Bi-phase RST enters extended field test

Oct. 1, 2002
A bi-phase separator, expected to drop to 33% the original weight and footprint of typical oil-gas-water separators on platforms, is being installed for further testing at Shell's Mars TLP at Mississippi Canyon block 807 in 2,940 ft of water.

Jennifer Pallanich Hull
Gulf of Mexico Editor

A bi-phase separator, expected to drop to 33% the original weight and footprint of typical oil-gas-water separators on platforms, is being installed for further testing at Shell's Mars TLP at Miss-issippi Canyon block 807 in 2,940 ft of water. The manufacturer, Multiphase Power and Processing Technologies, views the Mars installation as a major step and sees its bi-phase rotary separator turbines (RSTs) as being added to existing Gulf of Mexico platforms as retrofits.

"We recognize that we're introducing something that has tremendous potential," said Eric H. Namtvedt, president of Multiphase Power and Processing Technologies LLC, a Dresser-Rand/Aker Kværner joint operating company.

Multiphase's two-phase gas/liquid rotary separator turbine.
Click here to enlarge image

Yet, potential clients may weigh the savings in weight and footprint versus the risk of using new technology, he said.

For the Shell Mars TLP, the capacity will remain the same, but with the unit at around one-third the footprint of the original unit, and weighing less than 22 tons. This particular bi-phase RST is 7 ft x 11 ft x 8 ft. Capacity will be 32,000 b/d and 64 MMcf/d, rated ANSI 900 for high-pressure wellstreams up to 2,200 psi.

Shell E&P Co. is the asset operator that will install the unit on the Mars TLP in October. The externally-powered bi-phase RST will undergo a six-month program to expose the unit to varying well conditions.

The installation on Mars takes the multiphase technology forward a major step, he said.

"It's an absolute necessity on the road to qualifying the technology," Namtvedt said of the endurance test slated for the Mars TLP.

The Mars test is the second offshore application for Multiphase Technologies' bi-phase technology.

A self-powered unit was tested on Shell's Ram-Powell TLP in 3,214 ft water depth from May 2000 to February 2001. The 20 ft x 8 ft x 10 ft, 21-ton unit placed on the Viosca Knoll block 956 TLP has a capacity of 20,000 b/d and 30 MMcf/d and was rated to 600 ANSI. It was tested for separation, mechanical reliability, slug handling, and chemical reduction.

The Ram-Powell was host to the first self-contained, monitored, and controlled RST skid offshore, Multi-phase Technologies said.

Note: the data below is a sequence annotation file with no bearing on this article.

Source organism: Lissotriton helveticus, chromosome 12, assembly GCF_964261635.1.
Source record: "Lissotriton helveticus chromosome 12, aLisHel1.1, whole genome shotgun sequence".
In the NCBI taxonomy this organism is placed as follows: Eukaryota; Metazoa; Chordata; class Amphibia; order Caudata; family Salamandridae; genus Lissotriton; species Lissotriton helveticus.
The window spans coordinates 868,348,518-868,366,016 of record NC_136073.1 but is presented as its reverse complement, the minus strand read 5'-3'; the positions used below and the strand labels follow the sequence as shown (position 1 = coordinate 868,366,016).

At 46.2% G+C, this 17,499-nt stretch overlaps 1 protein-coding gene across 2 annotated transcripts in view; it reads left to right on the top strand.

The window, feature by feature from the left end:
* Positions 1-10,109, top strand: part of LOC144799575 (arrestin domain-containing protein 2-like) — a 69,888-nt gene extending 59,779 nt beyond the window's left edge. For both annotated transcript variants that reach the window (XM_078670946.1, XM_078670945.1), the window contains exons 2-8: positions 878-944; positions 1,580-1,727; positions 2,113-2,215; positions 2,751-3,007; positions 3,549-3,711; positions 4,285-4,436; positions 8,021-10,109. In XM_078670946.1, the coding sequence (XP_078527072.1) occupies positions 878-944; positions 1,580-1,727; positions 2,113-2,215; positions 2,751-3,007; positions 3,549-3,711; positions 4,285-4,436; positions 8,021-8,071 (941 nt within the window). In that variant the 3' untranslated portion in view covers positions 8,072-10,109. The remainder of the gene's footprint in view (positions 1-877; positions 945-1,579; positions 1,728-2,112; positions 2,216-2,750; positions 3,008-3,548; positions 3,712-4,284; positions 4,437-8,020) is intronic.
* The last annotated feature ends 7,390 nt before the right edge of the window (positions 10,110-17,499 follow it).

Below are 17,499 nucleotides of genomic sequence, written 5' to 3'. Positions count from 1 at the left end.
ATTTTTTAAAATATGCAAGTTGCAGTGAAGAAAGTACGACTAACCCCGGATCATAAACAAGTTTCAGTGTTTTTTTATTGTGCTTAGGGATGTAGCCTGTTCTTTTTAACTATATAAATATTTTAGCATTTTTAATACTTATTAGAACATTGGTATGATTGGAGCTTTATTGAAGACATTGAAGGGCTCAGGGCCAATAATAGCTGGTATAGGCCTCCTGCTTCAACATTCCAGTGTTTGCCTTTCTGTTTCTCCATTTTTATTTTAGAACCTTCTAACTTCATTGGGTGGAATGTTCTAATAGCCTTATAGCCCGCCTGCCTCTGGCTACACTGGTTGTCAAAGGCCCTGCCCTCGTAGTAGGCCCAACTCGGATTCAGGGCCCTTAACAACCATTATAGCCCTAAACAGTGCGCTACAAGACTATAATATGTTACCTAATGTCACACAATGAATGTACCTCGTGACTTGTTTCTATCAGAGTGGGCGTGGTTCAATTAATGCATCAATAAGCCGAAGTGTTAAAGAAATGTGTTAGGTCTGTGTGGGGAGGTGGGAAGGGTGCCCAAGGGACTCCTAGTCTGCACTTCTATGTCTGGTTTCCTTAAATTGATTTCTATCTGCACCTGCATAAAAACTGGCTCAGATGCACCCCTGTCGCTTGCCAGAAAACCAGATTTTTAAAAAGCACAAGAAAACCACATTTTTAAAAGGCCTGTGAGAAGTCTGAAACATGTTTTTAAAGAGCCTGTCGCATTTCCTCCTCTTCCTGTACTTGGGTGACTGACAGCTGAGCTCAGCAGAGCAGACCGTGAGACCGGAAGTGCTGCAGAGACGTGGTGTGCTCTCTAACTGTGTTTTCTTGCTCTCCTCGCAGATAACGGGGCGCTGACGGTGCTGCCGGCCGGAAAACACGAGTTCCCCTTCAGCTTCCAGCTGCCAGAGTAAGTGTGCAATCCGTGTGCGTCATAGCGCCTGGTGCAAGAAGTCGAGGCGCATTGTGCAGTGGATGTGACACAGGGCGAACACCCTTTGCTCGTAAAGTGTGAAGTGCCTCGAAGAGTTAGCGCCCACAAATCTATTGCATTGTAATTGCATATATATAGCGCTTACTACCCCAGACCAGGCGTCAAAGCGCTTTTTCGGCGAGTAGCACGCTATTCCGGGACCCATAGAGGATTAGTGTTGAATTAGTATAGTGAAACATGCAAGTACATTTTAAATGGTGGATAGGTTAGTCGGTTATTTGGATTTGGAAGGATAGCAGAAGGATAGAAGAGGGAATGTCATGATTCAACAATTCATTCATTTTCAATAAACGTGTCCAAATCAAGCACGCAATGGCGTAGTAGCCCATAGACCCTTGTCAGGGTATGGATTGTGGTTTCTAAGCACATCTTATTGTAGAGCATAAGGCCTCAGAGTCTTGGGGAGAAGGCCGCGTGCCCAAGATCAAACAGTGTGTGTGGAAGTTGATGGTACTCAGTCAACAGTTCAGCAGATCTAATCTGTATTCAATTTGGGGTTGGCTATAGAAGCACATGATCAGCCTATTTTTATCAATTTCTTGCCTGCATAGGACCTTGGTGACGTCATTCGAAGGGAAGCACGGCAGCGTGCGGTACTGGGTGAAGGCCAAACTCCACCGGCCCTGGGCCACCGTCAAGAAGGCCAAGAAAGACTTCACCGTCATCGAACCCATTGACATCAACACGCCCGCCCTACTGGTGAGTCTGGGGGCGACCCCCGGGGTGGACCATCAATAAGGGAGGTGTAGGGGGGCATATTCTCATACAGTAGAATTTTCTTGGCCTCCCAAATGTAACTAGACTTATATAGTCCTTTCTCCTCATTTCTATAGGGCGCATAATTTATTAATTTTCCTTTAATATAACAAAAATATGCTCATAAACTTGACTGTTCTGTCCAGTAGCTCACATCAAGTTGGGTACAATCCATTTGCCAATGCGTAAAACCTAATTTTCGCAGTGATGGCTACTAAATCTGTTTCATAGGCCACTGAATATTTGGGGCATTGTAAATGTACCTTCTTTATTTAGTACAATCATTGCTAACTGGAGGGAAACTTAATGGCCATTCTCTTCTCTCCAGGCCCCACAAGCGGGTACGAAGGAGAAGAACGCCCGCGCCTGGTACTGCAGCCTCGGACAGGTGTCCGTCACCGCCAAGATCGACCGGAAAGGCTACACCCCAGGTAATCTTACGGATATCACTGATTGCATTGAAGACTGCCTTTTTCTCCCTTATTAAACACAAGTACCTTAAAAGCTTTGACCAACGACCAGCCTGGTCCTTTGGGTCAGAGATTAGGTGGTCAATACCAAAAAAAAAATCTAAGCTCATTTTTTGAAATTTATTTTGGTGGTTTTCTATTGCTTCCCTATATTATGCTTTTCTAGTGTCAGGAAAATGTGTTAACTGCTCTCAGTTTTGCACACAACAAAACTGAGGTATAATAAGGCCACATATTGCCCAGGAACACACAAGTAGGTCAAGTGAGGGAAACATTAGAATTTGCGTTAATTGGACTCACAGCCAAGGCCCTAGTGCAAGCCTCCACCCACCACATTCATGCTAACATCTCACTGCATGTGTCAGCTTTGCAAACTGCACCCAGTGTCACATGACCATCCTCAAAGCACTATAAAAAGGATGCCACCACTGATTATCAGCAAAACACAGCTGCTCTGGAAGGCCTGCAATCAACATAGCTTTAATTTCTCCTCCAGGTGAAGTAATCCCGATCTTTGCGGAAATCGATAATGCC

The smaller size and weight of the bi-phase RSTs decreases demands associated with deployment, support, and intervention, the company said. The unit is designed to be motion insensitive with zero emissions while reducing chemical consumption, according to the company. Multiphase Technologies' bi-phase RST unit can be used for oil- and gas-dominated systems, and the company also has a tri-phase RST that is geared for use in oil-dominated systems. The inline rotary scrubber is aimed at gas-dominated systems. The company targets one- or two-step processing leaving less than 29 ppm oil in water, 0.5% oil-in-water, and 99.99% gas separation.

Multiphase Technologies manufactured and delivered two full-scale bi-phase units, as well as the pilot tri-phase RST unit currently undergoing tests at Marathon's Ewing Bank block 873 platform in the GoM.

Inside the unit

The RST contains Laval nozzles, designed to produce a uniform jet of gas and liquid with minimal slip between the liquid and gas phases. The jets impact the rotating drum, forming a chamber to allow the gas to form a vortex and spin the liquid out of the gas stream. This provides two-phase separation of the inlet stream. The liquid that collects on the drum surface drives the drum around the shaft axis. The gas stream also drives the drum through a set of impulse blades (in the case of bi-phase well stream power recovery), and the resulting energy, or shaft power, can drive additional equipment.

The liquid collected on the drum creates a cushion protecting it from erosion by solids that could enter the system with the wellstream fluids. The liquid flows to the middle of the drum surface and through slots in the hub to collect on the backside of the rotor hub. A reaction jet nozzle removes the liquid from the surface and converts the kinetic energy in the liquid to potential energy.

Once the fluid passes through the turbine, the separated gas and liquid streams depart the casing via distinct outlet nozzles.

Creating the technology

Dresser-Rand and Aker Kværner formed the now Houston-based joint operating company in October 1998 to develop a complete first- and second-stage separation, Namtvedt said. The goal was to take previously proven bi-phase technology and develop it to the next-generation separation for oil and gas.

"The bi-phase unit is an important building block in achieving that goal," he said.

The company has come up with several configurations of the gas/liquid separation that are now in the final stages of product commercialization, he said.

The ultimate goal, he said, is to have RST for complete topside processing capabilities.

Shell – together with BP, ChevronTexaco, and Marathon – in a joint industry project with Multiphase Technologies have cooperated in the development and testing of the RSTs since 1998, Namtvedt said, and the most recent tests and installation at the Shell Mars TLP are the fruition of longstanding goal for multiphase rotary separation turbines.

"This is the ultimate test for the technology to get the installation," he said.